- Actores: François Duplat, Millicent Hodson, Waléry Gergiew
- Directores: Denis Caïozzi
- Formato: AC-3, Clásica, Dolby, DVD Audio, NTSC, Subtitulado, Pantalla ancha, Importación
- Audio: Francés, Alemán, Inglés
- Subtítulos: Inglés, Francés
- Región: Todas las regiones
- Relación de aspecto: 1.77:1
- Número de discos: 1
- Calificación FSK: Para todos los públicos. No se nos ha facilitado la calificación española por edades (ICAA), pero puedes consultarla en la página oficial del ICAA. Las calificaciones por edad y/o versiones de otros países no siempre coinciden con la española. Más información sobre las diferentes calificaciones por edad.
- Estudio: Bel Air Classiques (Naxos Deutschland GmbH)
- Duración: 85 minutos
- ASIN: B0023T9ZR0
- Clasificación en los más vendidos de Amazon: nº75.674 en Películas y TV (Ver el Top 100 en Películas y TV)
Strawinsky und die Ballets Russes - Der Feuervogel & Le sacre du printemps [Reino Unido] [HD DVD]
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Descripción del producto
In celebration of the debut of the Ballets Russes in Paris in 1909, this wonderful Stravinsky evening at the Mariinsky Theatre (cond. Valery Gergiev) showcases the original Nijinsky choreography of The Rite of Spring for the first time on DVD along with The Firebird. This DVD won DVD of the Year at the BBC Music Magazine Awards 2010.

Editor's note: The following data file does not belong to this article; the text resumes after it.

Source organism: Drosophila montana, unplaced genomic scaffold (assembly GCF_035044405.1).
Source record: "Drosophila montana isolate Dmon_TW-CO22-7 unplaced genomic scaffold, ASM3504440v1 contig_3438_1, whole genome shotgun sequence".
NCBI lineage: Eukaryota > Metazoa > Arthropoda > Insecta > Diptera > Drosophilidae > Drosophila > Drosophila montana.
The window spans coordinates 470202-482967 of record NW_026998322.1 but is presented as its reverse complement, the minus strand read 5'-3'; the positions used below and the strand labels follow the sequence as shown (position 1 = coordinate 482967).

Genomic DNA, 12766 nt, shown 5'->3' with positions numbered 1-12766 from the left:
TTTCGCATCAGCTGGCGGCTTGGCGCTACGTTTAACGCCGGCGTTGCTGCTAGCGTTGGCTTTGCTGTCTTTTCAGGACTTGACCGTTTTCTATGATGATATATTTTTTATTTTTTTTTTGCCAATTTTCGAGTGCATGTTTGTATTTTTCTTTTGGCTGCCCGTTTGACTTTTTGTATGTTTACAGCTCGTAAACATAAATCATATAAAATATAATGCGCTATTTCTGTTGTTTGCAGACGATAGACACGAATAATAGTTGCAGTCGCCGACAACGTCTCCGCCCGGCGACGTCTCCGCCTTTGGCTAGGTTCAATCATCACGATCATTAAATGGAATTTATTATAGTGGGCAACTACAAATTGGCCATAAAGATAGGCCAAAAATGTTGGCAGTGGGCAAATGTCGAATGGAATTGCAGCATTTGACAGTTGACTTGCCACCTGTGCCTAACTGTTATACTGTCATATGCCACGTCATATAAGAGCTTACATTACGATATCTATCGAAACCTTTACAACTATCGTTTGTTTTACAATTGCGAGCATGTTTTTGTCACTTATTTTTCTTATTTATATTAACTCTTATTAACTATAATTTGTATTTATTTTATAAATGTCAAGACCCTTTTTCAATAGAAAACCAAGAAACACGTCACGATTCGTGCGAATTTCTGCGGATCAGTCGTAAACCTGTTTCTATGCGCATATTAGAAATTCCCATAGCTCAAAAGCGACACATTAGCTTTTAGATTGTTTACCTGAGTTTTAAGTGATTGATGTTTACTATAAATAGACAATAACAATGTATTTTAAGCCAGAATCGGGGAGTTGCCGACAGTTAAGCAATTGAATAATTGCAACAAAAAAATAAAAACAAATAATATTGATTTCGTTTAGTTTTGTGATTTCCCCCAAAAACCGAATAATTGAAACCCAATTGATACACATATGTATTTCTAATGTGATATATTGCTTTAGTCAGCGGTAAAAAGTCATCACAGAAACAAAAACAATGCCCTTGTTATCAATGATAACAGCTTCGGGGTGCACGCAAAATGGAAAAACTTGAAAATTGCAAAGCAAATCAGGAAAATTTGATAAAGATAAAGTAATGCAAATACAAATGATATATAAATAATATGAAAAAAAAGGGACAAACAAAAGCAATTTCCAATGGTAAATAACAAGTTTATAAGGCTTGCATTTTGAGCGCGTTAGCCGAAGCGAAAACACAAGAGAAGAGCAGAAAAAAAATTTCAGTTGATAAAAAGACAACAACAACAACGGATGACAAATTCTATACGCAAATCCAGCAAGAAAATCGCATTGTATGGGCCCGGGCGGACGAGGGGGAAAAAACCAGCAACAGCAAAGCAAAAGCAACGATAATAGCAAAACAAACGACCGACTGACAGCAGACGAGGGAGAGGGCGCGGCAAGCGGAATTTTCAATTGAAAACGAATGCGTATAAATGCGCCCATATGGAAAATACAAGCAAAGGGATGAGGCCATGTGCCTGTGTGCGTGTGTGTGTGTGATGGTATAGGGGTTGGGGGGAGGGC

Filmed at the Mariinsky Theatre, Saint Petersburg, 06/2008.
russian fairytale in two scenes
Music: Igor Stravinsky
Choreography and Libretto: Michel Fokine (1910)
Reconstruction: Isabelle Fokine and Andris Liepa
Set and costume design by Alexander Golovin, Léon Bakst and Michel Fokine
reconstructed and supervised by Anna and Anatoly Nezhny
The Firebird - Ekaterina Kondaurova
Ivan Tsarevich - Ilxy Kuznetsov
The Princess - Marianna Pavlova
Kashchei - Vladimir Ponomarev
"Le Sacre du printemps"
scenes from pagan Russia in two parts
Music: Igor Stravinsky
Choreography after Vaslav Nijinsky (1913)
reconstructed and staged by Millicent Hodson
Scene plan: Igor Stravinsky and Nicholas Roerich
Lighting: Vladimir Lukin
The Chosen One - Alexandra Iosifidi
300-Year-Old Woman - Elena Bazhenova
The Wise Elder - Vladimir Ponomarev
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When I saw the restoration of "The Rite of Spring" in the 80s at the Joffrey Ballet in New York, I was astonished at how "right" it seemed. For a ballet considered "lost" for many years, this effort seemed to bring history alive. I had read about the riots on opening night. I could understand the assault of the orchestral dissonance to an audience which apparently had advance knowledge of what they were about to hear: that the music would be daunting to them. Then to be confronted by knock-kneed, expressionless, flat-footed rhythmic dancing was the final insult.